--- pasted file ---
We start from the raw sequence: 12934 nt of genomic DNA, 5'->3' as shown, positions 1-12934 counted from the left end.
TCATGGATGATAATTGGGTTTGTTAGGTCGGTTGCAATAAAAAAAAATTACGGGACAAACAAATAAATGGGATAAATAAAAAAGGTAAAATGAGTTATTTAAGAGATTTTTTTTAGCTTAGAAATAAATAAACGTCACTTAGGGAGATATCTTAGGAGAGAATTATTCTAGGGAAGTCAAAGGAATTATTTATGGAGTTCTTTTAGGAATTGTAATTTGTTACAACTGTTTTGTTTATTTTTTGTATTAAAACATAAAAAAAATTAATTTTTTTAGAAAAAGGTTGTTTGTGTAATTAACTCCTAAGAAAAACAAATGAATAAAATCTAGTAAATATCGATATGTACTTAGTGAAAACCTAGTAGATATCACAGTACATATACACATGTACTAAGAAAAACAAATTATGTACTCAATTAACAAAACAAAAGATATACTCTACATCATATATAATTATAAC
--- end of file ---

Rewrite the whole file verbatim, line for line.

We start from the raw sequence: 12934 nt of genomic DNA, 5'->3' as shown, positions 1-12934 counted from the left end.
TCATGGATGATAATTGGGTTTGTTAGGTCGGTTGCAATAAAAAAAAATTACGGGACAAACAAATAAATGGGATAAATAAAAAAGGTAAAATGAGTTATTTAAGAGATTTTTTTTAGCTTAGAAATAAATAAACGTCACTTAGGGAGATATCTTAGGAGAGAATTATTCTAGGGAAGTCAAAGGAATTATTTATGGAGTTCTTTTAGGAATTGTAATTTGTTACAACTGTTTTGTTTATTTTTTGTATTAAAACATAAAAAAAATTAATTTTTTTAGAAAAAGGTTGTTTGTGTAATTAACTCCTAAGAAAAACAAATGAATAAAATCTAGTAAATATCGATATGTACTTAGTGAAAACCTAGTAGATATCACAGTACATATACACATGTACTAAGAAAAACAAATTATGTACTCAATTAACAAAACAAAAGATATACTCTACATCATATATAATTATAAC